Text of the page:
[Photo Credit: Scott Iskowitz/AP]
Maddon likes to do what he calls “theme road trips.” There was the pajama road trip, the nerd road trip. For the nerd one, he had the players pose for a photo outside their chartered flight dressed in high-water pants, bow ties, and suspenders. “Some guys won’t do it,” Maddon says. “They think it’s not big-league. They can’t laugh at themselves.” David Price, the Rays’ Cy Young Award-winning left-hander, says, “He asks us for theme ideas. Once, we dressed as cowboys. It’s fun.” Ben Zobrist, a utility player for the Rays, adds, “Joe wants us to do one wearing skinny jeans. Never gonna happen.”
“You couldn’t do theme days with Alex Rodriguez,” I say.
Maddon shakes his head. “I dunno. I hope I could convince A-Rod to wear onesies. He’s not a bad guy.” He looks over at me. “I hear a lot of Yankees like him better than Jeter.”
Maddon says the most important thing he has to do as manager is listen to the players. “I coached for a manager once who told his guys, ‘There’s 25 of you and one of me, so you have to adjust to me.’ I hope I’m never like that guy. The days of dictatorial managers are over.”
When I tell him the hotdogging and emotional outbursts of B.J. Upton (the former Rays center fielder, now with the Atlanta Braves) offend my sense of the way the game should be played, Maddon says, “Aw, he’s a good kid. He was brought to the big leagues too soon. He had to make his mistakes in front of a lot of people and the media. He’s learning mental stuff he should have learned in the minors.”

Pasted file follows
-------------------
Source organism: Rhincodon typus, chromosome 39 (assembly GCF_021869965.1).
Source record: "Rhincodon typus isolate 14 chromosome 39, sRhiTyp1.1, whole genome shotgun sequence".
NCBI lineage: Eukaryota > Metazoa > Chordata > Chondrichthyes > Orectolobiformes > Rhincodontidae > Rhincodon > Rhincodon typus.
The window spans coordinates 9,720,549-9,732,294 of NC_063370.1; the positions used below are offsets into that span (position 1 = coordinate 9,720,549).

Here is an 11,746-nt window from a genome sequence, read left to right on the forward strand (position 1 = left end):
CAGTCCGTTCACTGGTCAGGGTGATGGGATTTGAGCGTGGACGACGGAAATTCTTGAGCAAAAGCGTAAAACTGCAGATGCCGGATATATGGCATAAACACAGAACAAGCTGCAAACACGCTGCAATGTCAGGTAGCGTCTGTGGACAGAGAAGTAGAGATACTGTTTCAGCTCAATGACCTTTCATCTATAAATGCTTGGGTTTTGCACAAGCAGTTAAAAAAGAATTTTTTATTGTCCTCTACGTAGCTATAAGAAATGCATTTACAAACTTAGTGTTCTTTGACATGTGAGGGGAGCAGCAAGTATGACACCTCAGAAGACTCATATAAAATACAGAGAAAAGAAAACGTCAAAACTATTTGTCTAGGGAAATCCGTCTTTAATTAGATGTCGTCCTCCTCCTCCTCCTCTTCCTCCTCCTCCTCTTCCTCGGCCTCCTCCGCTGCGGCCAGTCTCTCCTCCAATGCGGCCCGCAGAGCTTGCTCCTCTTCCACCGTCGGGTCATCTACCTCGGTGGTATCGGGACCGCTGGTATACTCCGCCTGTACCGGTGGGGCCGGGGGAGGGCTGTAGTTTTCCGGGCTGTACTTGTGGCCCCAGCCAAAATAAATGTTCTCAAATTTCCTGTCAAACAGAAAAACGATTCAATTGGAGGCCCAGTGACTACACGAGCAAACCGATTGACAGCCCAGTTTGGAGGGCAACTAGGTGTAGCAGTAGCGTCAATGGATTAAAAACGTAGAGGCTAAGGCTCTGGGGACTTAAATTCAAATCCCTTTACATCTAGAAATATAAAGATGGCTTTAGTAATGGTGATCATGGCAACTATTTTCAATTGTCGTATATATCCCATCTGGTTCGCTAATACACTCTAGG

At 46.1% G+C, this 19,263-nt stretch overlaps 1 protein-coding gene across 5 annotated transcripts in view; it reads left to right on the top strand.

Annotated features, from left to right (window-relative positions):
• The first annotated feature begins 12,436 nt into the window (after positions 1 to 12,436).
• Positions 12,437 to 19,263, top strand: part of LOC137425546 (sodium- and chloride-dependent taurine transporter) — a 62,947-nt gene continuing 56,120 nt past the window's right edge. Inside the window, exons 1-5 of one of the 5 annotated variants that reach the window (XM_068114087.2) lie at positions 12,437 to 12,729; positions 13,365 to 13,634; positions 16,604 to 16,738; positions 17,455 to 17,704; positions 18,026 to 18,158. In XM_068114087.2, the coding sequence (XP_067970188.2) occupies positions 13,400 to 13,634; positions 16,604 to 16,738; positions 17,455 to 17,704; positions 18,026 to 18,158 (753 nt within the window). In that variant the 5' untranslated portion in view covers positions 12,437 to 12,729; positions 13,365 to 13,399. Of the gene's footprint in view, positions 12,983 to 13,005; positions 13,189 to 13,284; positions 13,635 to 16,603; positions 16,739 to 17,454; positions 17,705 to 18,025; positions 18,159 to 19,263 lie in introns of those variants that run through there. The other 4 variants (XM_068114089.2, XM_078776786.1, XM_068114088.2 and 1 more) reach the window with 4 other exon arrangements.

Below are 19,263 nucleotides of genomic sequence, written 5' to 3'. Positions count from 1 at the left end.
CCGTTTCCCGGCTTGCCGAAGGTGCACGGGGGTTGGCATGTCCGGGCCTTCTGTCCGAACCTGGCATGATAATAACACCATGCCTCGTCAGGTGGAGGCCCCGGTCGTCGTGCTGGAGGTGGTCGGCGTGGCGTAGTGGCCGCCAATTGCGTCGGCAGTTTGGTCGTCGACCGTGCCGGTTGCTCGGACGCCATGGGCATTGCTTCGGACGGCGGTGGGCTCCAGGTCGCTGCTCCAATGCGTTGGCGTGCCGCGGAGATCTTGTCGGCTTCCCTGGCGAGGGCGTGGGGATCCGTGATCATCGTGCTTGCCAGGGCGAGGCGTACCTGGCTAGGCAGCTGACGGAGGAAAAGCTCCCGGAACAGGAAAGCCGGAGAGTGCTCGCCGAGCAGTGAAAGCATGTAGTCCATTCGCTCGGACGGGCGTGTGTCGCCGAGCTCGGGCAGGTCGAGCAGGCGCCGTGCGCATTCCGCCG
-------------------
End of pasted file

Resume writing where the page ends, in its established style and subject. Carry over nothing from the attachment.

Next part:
[Photo Credit: Associated Press]
Andy Pettitte is on his way but he’s not what the Yanks need writes Tyler Kepner in the Times:
Rays Manager Joe Maddon credited Ron Porterfield, the team’s head athletic trainer, for his pitchers’ durability, but Hellickson said he assumed all teams had the same kind of programs. Cashman said the pressure of New York makes the comparison unfair.
“I know they have a lot younger guys, but Pineda’s young and he just went down,” Cashman said. “I know the innings here are more stressful than the innings there, no doubt about that. Throwing 100 pitches in New York versus 100 pitches in Tampa are two different stresses. The stress level’s radically different on each pitch.”
Maddon said Cashman’s theory was worth considering. In a cosmic way, he could have added, the Rays deserve a benefit from playing before small crowds in an outdated home ballpark. In any case, Maddon said, the starters are essential to their model.
“Without that pitching, all the other wonderful stuff that we are, I don’t think really works nearly as effectively,” Maddon said. “It all starts with the starting pitching. That particular group and that part of our team really permits us to do all the other things well.”
While you are there, check out Hunter Atkins’s story about Joe Maddon–the King of Shifts.
[Photo Via Rays Renegade]
These days, the Rays are the Yankees’ rivals every bit as much as the Red Sox are. So in the know-your-enemy spirit, and given all the renewed Rays interest sparked by friend-of-the-Banter Jonah Keri’s new book “The Extra 2%,” I figured I’d gather up some recent developments down in Tampa.
First of all, Rays manager Joe Maddon is awesome. I’m sorry, but he is. I loved his golf pants efforts last season, and he’s still in full support of his players getting goofy with their personal appearance:
I might have preferred to get an “almost” in there before the “wherever,” but I applaud the sentiment. Although I think we’ve all seen by now that ballplayers hardly need much encouragement to grow fantastically horrible facial hair.
Last season, Maddon complained when the Trop’s bizarre house rules cost the Rays a run, after a pop-up hit one of those oddly placed catwalks and went for a single–saying the team needed “a real baseball field.” He subsequently apologized to the injured party via Twitter: